In October 2016, the American Civil Liberties Union and Human Rights Watch issued a report concerning the harmful effects of the criminalization of small amounts of drugs meant for personal use. It set forth some statistics that are alarming, and it recommends that states as well as the federal government strongly consider changing their views on these minor offenses.
There are currently more arrests being made for the possession of drugs than for any other crime, a total of 1.25 million on an annual basis. Four times as many arrests are made for possession than are made for distribution. Almost 50 percent of the possession arrests are for small quantities of marijuana, and in 2015 more such arrests were made than for murder, rape, aggravated assault and robbery combined. Even so, drug use has not decreased, and the report believes that education and prevention rather than criminalization should be the proper focus.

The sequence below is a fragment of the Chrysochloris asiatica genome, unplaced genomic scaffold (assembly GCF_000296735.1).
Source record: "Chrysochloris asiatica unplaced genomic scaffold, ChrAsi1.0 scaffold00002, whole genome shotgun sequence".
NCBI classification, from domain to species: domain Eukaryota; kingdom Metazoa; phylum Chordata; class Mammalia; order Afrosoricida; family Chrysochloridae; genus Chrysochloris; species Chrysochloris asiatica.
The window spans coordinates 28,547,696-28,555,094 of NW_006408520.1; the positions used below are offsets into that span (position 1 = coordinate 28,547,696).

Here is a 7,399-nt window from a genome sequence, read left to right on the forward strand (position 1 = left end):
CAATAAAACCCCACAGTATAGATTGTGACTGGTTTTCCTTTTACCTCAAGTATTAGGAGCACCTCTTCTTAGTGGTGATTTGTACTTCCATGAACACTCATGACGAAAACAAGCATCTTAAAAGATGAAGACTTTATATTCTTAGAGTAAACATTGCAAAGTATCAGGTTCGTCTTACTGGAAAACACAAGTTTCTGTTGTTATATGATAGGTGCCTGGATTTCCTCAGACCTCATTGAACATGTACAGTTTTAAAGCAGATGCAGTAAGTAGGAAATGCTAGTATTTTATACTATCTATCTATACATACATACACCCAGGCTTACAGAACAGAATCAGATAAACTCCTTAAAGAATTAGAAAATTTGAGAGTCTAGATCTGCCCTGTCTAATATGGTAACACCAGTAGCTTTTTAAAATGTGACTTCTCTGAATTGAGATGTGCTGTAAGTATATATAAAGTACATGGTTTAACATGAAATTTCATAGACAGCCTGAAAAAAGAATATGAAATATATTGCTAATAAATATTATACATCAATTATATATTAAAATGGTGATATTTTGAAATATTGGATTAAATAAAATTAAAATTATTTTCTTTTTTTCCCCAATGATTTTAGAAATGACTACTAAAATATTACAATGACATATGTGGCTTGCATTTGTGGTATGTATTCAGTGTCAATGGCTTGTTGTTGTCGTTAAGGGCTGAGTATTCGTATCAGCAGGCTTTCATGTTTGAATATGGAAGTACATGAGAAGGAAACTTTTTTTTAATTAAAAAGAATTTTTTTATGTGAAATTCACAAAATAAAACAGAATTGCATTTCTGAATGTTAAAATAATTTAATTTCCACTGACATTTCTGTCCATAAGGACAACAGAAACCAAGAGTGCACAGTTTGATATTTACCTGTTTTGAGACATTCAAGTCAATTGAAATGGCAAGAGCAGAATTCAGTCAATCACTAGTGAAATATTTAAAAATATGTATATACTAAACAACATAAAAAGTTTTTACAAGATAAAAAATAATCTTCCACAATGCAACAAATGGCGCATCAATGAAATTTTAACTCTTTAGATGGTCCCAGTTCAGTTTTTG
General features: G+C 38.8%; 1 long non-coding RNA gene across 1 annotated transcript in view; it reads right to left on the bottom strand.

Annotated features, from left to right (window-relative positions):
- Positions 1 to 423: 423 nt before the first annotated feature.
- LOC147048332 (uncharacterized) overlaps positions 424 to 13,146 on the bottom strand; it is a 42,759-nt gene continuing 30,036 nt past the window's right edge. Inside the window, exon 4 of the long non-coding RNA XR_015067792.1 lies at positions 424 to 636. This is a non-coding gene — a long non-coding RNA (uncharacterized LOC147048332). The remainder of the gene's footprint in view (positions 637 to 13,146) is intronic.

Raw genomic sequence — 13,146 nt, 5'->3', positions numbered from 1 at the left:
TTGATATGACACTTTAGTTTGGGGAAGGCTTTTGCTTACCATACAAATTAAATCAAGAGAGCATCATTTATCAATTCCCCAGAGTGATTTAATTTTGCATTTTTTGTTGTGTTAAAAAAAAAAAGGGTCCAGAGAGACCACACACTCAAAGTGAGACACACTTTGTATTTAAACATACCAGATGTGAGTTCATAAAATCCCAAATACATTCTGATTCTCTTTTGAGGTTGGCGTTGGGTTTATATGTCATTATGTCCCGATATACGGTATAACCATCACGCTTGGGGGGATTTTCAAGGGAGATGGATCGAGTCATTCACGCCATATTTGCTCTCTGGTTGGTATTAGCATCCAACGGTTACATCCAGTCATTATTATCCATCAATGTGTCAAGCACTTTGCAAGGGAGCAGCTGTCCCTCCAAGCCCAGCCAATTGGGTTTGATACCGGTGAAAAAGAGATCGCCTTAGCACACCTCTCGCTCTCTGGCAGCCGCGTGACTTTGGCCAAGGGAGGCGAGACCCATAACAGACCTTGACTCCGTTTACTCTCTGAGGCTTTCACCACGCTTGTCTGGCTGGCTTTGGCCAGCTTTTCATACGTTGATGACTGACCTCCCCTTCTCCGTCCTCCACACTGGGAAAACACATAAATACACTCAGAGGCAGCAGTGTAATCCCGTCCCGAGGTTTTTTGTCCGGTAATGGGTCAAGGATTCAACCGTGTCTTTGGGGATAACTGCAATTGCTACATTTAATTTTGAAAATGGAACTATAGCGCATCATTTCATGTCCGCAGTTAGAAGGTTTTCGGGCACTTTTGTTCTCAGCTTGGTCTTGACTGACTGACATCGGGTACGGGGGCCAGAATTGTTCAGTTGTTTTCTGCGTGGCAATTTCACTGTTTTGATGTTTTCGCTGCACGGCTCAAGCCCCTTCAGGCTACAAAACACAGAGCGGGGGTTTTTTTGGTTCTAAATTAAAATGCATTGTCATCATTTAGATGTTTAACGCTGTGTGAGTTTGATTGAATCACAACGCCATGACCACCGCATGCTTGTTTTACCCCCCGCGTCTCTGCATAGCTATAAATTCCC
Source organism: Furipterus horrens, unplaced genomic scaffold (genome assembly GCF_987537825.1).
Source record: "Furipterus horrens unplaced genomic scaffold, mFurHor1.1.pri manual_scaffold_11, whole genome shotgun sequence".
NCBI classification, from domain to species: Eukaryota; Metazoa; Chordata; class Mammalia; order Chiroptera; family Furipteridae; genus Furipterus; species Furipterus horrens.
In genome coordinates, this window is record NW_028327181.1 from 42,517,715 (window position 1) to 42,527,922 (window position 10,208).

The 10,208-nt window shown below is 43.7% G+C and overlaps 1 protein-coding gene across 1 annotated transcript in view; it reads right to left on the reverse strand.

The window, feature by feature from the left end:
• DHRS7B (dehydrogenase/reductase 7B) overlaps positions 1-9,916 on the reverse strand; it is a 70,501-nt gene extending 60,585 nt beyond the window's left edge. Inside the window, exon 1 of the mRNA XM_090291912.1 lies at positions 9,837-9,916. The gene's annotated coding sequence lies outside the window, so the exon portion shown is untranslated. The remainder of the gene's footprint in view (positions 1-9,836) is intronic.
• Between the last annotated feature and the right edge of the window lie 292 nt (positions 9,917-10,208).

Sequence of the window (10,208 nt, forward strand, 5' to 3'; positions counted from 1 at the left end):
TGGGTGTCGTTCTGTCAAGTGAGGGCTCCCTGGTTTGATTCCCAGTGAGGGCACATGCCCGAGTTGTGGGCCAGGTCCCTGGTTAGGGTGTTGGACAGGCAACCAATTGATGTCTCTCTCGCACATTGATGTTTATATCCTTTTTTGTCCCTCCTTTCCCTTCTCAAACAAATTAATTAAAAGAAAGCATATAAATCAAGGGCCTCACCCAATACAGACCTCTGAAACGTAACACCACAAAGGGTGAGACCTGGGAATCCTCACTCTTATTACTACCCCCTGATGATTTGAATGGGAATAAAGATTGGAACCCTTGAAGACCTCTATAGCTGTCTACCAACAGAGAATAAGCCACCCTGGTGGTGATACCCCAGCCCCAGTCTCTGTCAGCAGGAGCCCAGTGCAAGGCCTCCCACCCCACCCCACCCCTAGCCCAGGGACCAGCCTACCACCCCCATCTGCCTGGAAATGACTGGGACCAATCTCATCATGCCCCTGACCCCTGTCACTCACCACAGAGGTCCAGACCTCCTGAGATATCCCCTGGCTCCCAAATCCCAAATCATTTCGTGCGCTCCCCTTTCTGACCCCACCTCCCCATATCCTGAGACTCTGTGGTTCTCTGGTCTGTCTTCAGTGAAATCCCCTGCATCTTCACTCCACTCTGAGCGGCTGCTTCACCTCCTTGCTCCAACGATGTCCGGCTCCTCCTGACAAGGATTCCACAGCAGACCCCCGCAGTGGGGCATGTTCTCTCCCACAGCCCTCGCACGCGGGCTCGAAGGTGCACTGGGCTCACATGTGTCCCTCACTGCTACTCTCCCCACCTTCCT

The report also looked at the effect that these types of arrests have had on defendants and their family members. Far too many people die in jail while they are awaiting trial because they are unable to come up with money for a bail bond. The report recounted the story of a man who was arrested for smoking pot in his own home and ended up dying before trial.
The report focused on only four states, but this is a problem nationwide. Illinois authorities continue to take drug charges seriously, and the penalties resulting from a conviction can be hash. Accordingly, people who are facing these types of charges may want to meet with a criminal defense attorney as soon as possible so that an appropriate strategy to combat the allegations can be built. One possible challenge could be to the search that led to the seizure of the drugs as being made without probable cause.